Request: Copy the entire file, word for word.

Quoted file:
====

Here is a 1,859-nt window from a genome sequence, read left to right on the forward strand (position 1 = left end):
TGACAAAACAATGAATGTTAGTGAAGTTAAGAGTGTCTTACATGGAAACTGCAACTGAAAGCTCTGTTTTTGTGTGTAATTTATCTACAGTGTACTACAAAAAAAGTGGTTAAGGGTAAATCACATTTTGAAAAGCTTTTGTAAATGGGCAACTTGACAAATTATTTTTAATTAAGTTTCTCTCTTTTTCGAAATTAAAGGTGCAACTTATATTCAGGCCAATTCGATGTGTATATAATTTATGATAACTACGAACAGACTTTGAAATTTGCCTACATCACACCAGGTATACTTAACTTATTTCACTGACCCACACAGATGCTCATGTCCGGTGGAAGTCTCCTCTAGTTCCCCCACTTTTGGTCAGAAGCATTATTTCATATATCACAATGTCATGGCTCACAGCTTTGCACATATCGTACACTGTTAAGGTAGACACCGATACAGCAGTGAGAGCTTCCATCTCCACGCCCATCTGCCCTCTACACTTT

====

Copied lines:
Here is a 1,859-nt window from a genome sequence, read left to right on the forward strand (position 1 = left end):
TGACAAAACAATGAATGTTAGTGAAGTTAAGAGTGTCTTACATGGAAACTGCAACTGAAAGCTCTGTTTTTGTGTGTAATTTATCTACAGTGTACTACAAAAAAAGTGGTTAAGGGTAAATCACATTTTGAAAAGCTTTTGTAAATGGGCAACTTGACAAATTATTTTTAATTAAGTTTCTCTCTTTTTCGAAATTAAAGGTGCAACTTATATTCAGGCCAATTCGATGTGTATATAATTTATGATAACTACGAACAGACTTTGAAATTTGCCTACATCACACCAGGTATACTTAACTTATTTCACTGACCCACACAGATGCTCATGTCCGGTGGAAGTCTCCTCTAGTTCCCCCACTTTTGGTCAGAAGCATTATTTCATATATCACAATGTCATGGCTCACAGCTTTGCACATATCGTACACTGTTAAGGTAGACACCGATACAGCAGTGAGAGCTTCCATCTCCACGCCCATCTGCCCTCTACACTTT